Have you been given a generic diagnosis of "arthritis" as a cause of your low back pain? Many clients I see tell me they have arthritis, but very few have a good understanding of not only the pathology, but also any type of treatment. Often times at a doctor's office there is not enough time or a welcoming vibe to ask more questions. What does that mean exactly? What can I do to address it (besides pop pills)? Can it improve? So first, a brief explanation on what that means:
Osteoarthritis (osteo=bone, arth=joint, itis=inflammation) in the spine is also known as Degenerative Joint (or Disc) Disease. This is when the cushioning cartilage between each vertebrae wears down, causing compression in the facet joints, or the posterior (back)portion of the vertebrae. This can cause a chain reaction of inflammation and pain. One common condition this can lead to is known as Spinal Stenosis, which is a narrowing of the spinal canal, and can cause compression on the spinal nerves. This can result in pain in the buttock(s) or down the leg(s).
The description above is extremely concise, and is not meant to be absolute. I frame it in that way in order to introduce the purpose of this post: how yoga can help. The process described above, whether it is diagnosed as OA, DJD, or stenosis, has a typical presentation in terms of movement. Pain is usually increased with standing/walking, backward bending, or lying prone (on stomach). Pain is usually decreased with sitting, bending forward, or lying on the side or supine (on back) with legs elevated.
Remember earlier when you read that compression occurs in the posterior (back) portion of the vertebrae? Well, when one stands, bends backwards, or lies flat on their stomach, it puts the lumbar spine in relative extension. Extension further closes down the posterior portion of the vertebrae, where there is already compression. See how that would cause increased pain? Conversely, when one bends forward, or sits, or lies down with their legs elevated, this puts the spine into relative flexion. Flexion tends to create more space in the posterior of the vertebrae. See how that would relieve symptoms?
In Hatha yoga, postures are broken down into a few different categories: forward folds, backbends, twists, hip openers, and so on. For any arthritic process of the lumbar spine, I would say the most important category to focus on is forward folds. A close second is hip openers, which I will expand upon in a follow-up post. For now, we'll explore basic, safe, and efficient ways to forward fold, and create more space in the posterior portion of the spinal joints.
1. Standing Forward Fold (Uttanasana)
DON'T: keep the legs straight and round the upper back, dangling in space. This does not produce the lumbar/hip flexion desired for the therapeutic purpose that forward bending has on arthritis. See how my lumbar area is flattened here and I am getting most of the flexion throughout the thoracic (mid-back) area?
DO: Use blocks or something to rest hands on, in order to bring the floor closer to you. Bend your knees and keep relative extension in the upper back, while allowing the lower back and hips to bend.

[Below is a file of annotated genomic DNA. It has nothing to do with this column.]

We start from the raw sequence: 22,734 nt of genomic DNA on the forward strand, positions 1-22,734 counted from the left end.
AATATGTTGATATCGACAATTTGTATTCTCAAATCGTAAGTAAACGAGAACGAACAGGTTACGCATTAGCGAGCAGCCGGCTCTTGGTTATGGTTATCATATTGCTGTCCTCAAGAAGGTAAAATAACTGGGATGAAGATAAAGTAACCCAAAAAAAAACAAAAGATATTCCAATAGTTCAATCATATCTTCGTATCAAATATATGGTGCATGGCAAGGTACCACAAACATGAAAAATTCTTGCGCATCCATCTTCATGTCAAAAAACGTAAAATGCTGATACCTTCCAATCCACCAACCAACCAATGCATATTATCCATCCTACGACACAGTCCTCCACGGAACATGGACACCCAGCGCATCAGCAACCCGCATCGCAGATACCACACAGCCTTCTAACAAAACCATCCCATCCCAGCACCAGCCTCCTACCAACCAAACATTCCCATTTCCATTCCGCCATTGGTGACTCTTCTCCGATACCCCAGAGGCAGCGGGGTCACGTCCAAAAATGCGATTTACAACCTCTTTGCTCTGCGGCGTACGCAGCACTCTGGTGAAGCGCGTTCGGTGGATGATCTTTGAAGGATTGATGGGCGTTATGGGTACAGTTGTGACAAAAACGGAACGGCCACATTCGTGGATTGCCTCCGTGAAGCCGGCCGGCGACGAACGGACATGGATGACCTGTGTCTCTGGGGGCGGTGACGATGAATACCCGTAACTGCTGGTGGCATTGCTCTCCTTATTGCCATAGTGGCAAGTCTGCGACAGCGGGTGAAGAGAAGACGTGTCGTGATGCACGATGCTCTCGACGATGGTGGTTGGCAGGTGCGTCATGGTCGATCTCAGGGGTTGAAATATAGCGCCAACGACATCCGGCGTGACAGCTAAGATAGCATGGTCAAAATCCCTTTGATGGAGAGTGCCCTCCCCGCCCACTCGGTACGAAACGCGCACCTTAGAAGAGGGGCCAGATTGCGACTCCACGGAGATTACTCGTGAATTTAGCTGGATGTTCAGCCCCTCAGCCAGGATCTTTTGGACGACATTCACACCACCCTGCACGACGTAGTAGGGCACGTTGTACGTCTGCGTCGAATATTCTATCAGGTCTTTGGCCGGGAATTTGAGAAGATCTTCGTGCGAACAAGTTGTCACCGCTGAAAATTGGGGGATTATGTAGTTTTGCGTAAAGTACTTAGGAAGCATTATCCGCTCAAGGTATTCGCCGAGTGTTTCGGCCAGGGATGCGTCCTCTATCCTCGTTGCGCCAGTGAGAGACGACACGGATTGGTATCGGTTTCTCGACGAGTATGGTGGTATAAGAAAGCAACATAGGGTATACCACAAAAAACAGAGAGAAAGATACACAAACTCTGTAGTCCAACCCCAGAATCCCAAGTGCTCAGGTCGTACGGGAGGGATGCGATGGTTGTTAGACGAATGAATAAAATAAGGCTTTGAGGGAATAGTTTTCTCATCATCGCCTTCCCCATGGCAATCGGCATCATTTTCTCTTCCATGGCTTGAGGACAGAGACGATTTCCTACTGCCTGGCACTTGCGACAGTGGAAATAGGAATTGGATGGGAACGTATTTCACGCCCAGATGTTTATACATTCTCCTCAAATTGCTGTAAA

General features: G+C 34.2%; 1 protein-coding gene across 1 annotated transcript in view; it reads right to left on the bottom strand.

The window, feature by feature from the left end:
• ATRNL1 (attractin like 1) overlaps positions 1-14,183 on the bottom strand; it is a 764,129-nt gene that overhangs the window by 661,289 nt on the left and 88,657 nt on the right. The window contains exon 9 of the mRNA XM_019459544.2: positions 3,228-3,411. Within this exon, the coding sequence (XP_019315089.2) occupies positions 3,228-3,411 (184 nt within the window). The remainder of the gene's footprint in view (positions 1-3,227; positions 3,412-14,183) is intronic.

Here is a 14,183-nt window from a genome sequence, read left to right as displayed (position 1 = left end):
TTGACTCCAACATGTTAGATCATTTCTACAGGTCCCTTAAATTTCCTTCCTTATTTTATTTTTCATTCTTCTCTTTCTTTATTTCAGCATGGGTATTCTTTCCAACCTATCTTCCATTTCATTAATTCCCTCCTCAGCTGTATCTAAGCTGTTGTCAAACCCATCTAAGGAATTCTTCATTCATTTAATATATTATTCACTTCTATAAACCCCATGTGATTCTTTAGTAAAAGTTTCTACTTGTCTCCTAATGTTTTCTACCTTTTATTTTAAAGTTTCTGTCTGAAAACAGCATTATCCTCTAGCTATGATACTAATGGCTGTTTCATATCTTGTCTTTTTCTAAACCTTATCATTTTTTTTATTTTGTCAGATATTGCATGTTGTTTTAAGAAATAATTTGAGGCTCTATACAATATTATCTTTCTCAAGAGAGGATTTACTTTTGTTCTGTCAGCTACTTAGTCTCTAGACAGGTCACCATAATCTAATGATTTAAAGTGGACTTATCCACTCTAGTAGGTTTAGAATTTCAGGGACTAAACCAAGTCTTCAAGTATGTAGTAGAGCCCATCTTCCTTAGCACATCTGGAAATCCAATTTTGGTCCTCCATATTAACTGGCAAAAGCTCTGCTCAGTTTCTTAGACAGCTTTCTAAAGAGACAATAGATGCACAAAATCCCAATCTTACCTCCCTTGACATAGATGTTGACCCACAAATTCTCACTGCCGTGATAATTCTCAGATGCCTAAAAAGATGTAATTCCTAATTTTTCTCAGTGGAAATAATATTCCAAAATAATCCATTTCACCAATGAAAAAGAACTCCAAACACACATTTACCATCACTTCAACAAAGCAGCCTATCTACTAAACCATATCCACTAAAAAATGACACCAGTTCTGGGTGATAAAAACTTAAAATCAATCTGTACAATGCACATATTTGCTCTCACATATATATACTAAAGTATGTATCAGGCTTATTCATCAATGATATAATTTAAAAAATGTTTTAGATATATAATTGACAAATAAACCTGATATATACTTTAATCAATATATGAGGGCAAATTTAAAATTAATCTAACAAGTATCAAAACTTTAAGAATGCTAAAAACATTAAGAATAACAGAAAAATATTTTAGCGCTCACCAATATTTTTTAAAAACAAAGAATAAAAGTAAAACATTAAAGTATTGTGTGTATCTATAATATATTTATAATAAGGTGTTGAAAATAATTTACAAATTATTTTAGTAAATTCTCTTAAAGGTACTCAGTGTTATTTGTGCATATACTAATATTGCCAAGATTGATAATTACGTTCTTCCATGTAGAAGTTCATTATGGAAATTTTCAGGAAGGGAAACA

2. Seated Forward Fold (Paschimottanasana)
DON'T: sit flat on the floor with the legs straight, letting the upper back round. This just adds extra strain on the low back.
DO: sit up on a pillow or rolled up towel or blanket. Let the knees bend and fold from the hips, keeping the upper back in relative extension.
3. Legs Up The Wall (Viparita Karani)
Lay on your side in the fetal position with your butt against the wall, and your torso perpendicular to the wall. This starting position is important in setting up the end pose correctly. As you roll onto your back, slide the legs up the wall. Once you arrive, your butt should be touching the wall, and your torso still perpendicular to it. If it didn't quite work out this way the first time, you might come down and try again. Again, if the set up isn't correct, it wont have the therapeutic benefit you are looking for. Once your positioning is aligned, bend your knees slightly, lift your hips up just enough to slide a pillow or folded blanket under the buttocks. Enjoy :)
There are many things people can do to address an arthritic process anywhere in the body. Yoga is one that addresses the physical and emotional symptoms of the process. But there are things that can actually affect the internal process itself, such as weight management, nutrition, and supplements, which I hope to have a guest writer (my extremely knowledgeable and well-read husband) expand upon in another follow up post. Please feel free to comment below, ask questions, or harass Brian to write about what he has to say about nutrition and supplements!
FYI, I recorded a video on nOMad's online studio entirely focused on relieving back pain with a legs up the wall sequence. Check it out!You can also view my Studio Schedule to see when you can join me in one of my studio classes, or make an appointment with me for a private session. Namaste!